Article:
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And obey'd my heart's warm motion « To have quell'd the pride of Spain.
For resistance I could fear none,
* But with twenty ships had done • What thou, brave and happy Vernon,
Hast atchiev'd with six alone. " Then the Bastimentos never
« Had our foul dishonour seen, Nor the sea the sad receiver • Of this gallant train had been.
Thus, like thee, proud Spain dismaying,
. And her galleons leading home, • Though, condemn'd for disobeying,
'I had met a traitor's doom ; To have fall'n, my country crying,
• He has play'd an English part, * Had been better far than dying
• Of a griev'd and broken heart.
• Unrepining at thy glory,
Thy successful arms we hail ; But remember our sad story,
And let Hosier's wrongs prevail, Sent in this foul clime to languish,
« Think what thousands fell in vain, · Wasted with disease and anguish,
* Not in glorious battle slain.
'Hence with all my train attending
From their oozy tombs below,
Through the hoary foam ascending,
• Here I feed my constant woe :
• We recall our shameful doom,
Wander through the midnight gloom.
• O'er these waves, for ever mourning,
Shall we roam, depriv’d of rest, * If, to Britain's shores returning,
• You neglect my just request : • After this proud foe subduing,
• When your patriot friends you see, * Think on vengeance for my ruin,
And for England-sham'd in me.'
The muse and the hero together are fir’d,
tribute bequeath To one British hero,'tis brave captain Death!
His ship was the Terrible,--dreadful to see!
* Written, as it is said, by one of his surviving crew.
Two hundred, or more, was their good complement,
A prize they had taken diminish'd their force,
Fire, thunder, balls, bullets, were seen, heard, and felt;
At last the dread bullet came wing'd with his fate,
Thus fell the strong Terrible, bravely and bold ;
* Called 'the Vengeance.”—The strange circumstance mentioned by some writers of one of the Terrible's lieutenants being named Devil, the surgeon Ghost, and of her having been fitted out at Execution-dock, seems entirely void of foundation.
The French were the victors,-though much to their
many brave French were with Englishmen lost : And thus says old Time, from good queen Elizabeth, I ne'er saw the fellow of brave captain Death.'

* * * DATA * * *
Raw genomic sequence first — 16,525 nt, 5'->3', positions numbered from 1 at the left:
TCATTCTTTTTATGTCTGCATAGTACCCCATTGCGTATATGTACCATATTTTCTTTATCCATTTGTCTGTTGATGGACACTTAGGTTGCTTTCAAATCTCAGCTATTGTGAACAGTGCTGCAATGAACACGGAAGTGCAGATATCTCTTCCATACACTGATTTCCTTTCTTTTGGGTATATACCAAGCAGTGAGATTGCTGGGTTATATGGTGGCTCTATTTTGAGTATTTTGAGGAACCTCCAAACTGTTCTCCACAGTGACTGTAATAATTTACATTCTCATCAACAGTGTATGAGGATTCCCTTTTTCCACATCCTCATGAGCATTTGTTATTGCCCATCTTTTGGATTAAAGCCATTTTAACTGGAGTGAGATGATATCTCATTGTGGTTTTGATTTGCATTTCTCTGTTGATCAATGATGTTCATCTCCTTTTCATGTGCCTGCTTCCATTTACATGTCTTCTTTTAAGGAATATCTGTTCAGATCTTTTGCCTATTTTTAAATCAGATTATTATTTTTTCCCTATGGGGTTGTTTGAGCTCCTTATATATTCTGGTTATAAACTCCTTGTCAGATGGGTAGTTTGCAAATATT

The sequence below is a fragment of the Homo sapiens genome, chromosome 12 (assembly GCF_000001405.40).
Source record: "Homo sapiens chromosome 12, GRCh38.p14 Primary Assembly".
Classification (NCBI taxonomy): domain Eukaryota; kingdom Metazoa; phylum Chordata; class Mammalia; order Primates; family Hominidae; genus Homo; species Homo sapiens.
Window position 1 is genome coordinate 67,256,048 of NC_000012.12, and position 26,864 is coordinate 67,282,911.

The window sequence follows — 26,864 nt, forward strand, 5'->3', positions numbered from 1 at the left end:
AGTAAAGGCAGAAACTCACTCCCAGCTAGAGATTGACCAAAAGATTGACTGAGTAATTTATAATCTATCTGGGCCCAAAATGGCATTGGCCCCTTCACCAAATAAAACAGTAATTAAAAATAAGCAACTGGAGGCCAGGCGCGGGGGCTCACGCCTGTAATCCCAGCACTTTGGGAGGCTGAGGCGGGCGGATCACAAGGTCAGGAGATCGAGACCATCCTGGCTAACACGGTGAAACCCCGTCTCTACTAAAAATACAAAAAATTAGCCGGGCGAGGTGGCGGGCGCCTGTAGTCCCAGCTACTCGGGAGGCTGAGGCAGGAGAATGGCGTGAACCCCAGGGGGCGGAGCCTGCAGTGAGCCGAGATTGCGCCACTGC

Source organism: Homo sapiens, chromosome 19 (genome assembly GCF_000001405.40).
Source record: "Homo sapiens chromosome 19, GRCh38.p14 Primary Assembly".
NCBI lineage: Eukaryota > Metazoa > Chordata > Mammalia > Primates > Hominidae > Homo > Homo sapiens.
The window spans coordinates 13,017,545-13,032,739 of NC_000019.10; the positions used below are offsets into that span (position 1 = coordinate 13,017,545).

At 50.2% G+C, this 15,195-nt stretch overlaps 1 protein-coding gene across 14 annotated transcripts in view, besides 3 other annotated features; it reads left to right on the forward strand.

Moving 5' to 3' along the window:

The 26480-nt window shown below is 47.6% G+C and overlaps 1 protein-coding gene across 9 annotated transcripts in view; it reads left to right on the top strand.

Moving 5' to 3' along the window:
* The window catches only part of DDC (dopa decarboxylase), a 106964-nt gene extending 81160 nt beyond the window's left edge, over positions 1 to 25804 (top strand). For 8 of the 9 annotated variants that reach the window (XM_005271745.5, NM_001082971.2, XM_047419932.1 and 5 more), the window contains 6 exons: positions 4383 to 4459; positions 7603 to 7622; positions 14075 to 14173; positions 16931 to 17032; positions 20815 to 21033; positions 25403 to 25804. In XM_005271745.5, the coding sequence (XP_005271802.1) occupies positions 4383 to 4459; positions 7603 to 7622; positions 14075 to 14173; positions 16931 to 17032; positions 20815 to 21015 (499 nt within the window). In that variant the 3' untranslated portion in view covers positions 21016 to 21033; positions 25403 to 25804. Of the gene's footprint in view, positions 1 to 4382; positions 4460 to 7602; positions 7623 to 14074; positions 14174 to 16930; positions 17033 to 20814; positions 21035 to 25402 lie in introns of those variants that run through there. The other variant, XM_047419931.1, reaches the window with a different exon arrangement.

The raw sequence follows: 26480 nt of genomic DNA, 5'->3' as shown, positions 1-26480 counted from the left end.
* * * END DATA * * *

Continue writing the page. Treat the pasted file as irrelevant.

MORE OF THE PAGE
THE SEA-FIGHT IN MDCXCII.*
THURSDAY in the morn, the ides of May,
Recorded for ever the famous ninety-two,
The lofty sails of France advancing now:
* The great naval victory, intended to be celebrated by this excellent old song, was determined, after a running action of several days, off Cape La Hogue, on the coast of Normandy, the 22d of May, 1692, in favonr of the English and Dutch combined feets, consisting of 99 sail of the line, under the command of admiral Russel, afterwards earl of Orford, over a French squadron of about half that number, commanded by the chevalier Tourville, whose ship, Le Soleil The llore Royaby carried upwards of a hundred guns, and was esteemed the finest vessel in Europe. This last fleet was fitted out for the pure
Jure pose of restoring King James the Second to his dominions; and that prince, together with the duke of Berwick, and several great officers, both of his own court and of the court of France, and even Tourville hi}self, beheld the final destruction of the French ships from an eminence on the shore. It is now certain, that Russel had engaged to favour the scheme of his old Master's restoration, on condition that the French took care to avoid him ; but Tourville's im. petuosity and rashness rendered the whole measure abortive : And the distressed and ill-fated monarch retired, in a fit of despondency, to mourn his misfortunes, and recover his peace of mind, amid the solitary gloom of La Trappe. See a very elegant and particular account of this famous sea-fight in Sir John Dalrymple's Memoirs,
All hands aloft, aloft, let English valour shine,
And you'll see
Tourville on the main triumphant rollid,
To meet the gallant Russel in combat on the deep;
To sink the English admiral at his feet.
Whilst a flood,
All of blood,
Sulphur, smoke and fire, disturbing the air,
With thunder and wonder affright the Gallic shore ;
To see the lofty streamers now no more.
Now they cry,
Run or die,
vol. i. p. 503, and Mr. Macpherson's History, vol. ii. p. 11. (A successful parody on this naval song was adapted to the triumph obtained by admirals Rodney and Hood, over the French fleet under De Grasse, when he was taken in the Ville de Paris, on the 19th of April, 1782.]